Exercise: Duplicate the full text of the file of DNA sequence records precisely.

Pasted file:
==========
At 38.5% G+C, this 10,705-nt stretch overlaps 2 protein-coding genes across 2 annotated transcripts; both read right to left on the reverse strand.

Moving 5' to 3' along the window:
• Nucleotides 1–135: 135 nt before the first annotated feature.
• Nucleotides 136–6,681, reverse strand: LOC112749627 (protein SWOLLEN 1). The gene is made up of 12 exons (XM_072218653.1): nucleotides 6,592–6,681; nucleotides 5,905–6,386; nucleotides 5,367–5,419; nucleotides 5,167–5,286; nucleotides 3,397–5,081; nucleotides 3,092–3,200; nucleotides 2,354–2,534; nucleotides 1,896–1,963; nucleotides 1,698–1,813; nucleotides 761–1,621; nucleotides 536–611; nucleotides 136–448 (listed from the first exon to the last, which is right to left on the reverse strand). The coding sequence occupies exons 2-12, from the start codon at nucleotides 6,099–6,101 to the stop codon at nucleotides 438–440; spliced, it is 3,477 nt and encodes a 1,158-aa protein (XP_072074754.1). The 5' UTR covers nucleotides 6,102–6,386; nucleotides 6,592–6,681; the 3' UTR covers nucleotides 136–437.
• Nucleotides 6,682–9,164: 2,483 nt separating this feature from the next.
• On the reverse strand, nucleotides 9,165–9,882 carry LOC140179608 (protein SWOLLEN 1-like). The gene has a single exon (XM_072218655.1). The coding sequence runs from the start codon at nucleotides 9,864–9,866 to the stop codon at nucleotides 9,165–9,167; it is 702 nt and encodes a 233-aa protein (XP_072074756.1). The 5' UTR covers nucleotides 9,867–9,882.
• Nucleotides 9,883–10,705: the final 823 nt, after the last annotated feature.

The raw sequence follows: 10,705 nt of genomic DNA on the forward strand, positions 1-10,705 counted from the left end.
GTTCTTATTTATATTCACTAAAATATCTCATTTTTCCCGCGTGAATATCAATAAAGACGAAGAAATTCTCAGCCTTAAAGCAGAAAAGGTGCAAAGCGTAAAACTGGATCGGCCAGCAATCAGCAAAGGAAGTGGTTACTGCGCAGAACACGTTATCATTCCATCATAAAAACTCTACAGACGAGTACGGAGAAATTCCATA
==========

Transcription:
At 38.5% G+C, this 10,705-nt stretch overlaps 2 protein-coding genes across 2 annotated transcripts; both read right to left on the reverse strand.

Moving 5' to 3' along the window:
• Nucleotides 1–135: 135 nt before the first annotated feature.
• Nucleotides 136–6,681, reverse strand: LOC112749627 (protein SWOLLEN 1). The gene is made up of 12 exons (XM_072218653.1): nucleotides 6,592–6,681; nucleotides 5,905–6,386; nucleotides 5,367–5,419; nucleotides 5,167–5,286; nucleotides 3,397–5,081; nucleotides 3,092–3,200; nucleotides 2,354–2,534; nucleotides 1,896–1,963; nucleotides 1,698–1,813; nucleotides 761–1,621; nucleotides 536–611; nucleotides 136–448 (listed from the first exon to the last, which is right to left on the reverse strand). The coding sequence occupies exons 2-12, from the start codon at nucleotides 6,099–6,101 to the stop codon at nucleotides 438–440; spliced, it is 3,477 nt and encodes a 1,158-aa protein (XP_072074754.1). The 5' UTR covers nucleotides 6,102–6,386; nucleotides 6,592–6,681; the 3' UTR covers nucleotides 136–437.
• Nucleotides 6,682–9,164: 2,483 nt separating this feature from the next.
• On the reverse strand, nucleotides 9,165–9,882 carry LOC140179608 (protein SWOLLEN 1-like). The gene has a single exon (XM_072218655.1). The coding sequence runs from the start codon at nucleotides 9,864–9,866 to the stop codon at nucleotides 9,165–9,167; it is 702 nt and encodes a 233-aa protein (XP_072074756.1). The 5' UTR covers nucleotides 9,867–9,882.
• Nucleotides 9,883–10,705: the final 823 nt, after the last annotated feature.

The raw sequence follows: 10,705 nt of genomic DNA on the forward strand, positions 1-10,705 counted from the left end.
GTTCTTATTTATATTCACTAAAATATCTCATTTTTCCCGCGTGAATATCAATAAAGACGAAGAAATTCTCAGCCTTAAAGCAGAAAAGGTGCAAAGCGTAAAACTGGATCGGCCAGCAATCAGCAAAGGAAGTGGTTACTGCGCAGAACACGTTATCATTCCATCATAAAAACTCTACAGACGAGTACGGAGAAATTCCATA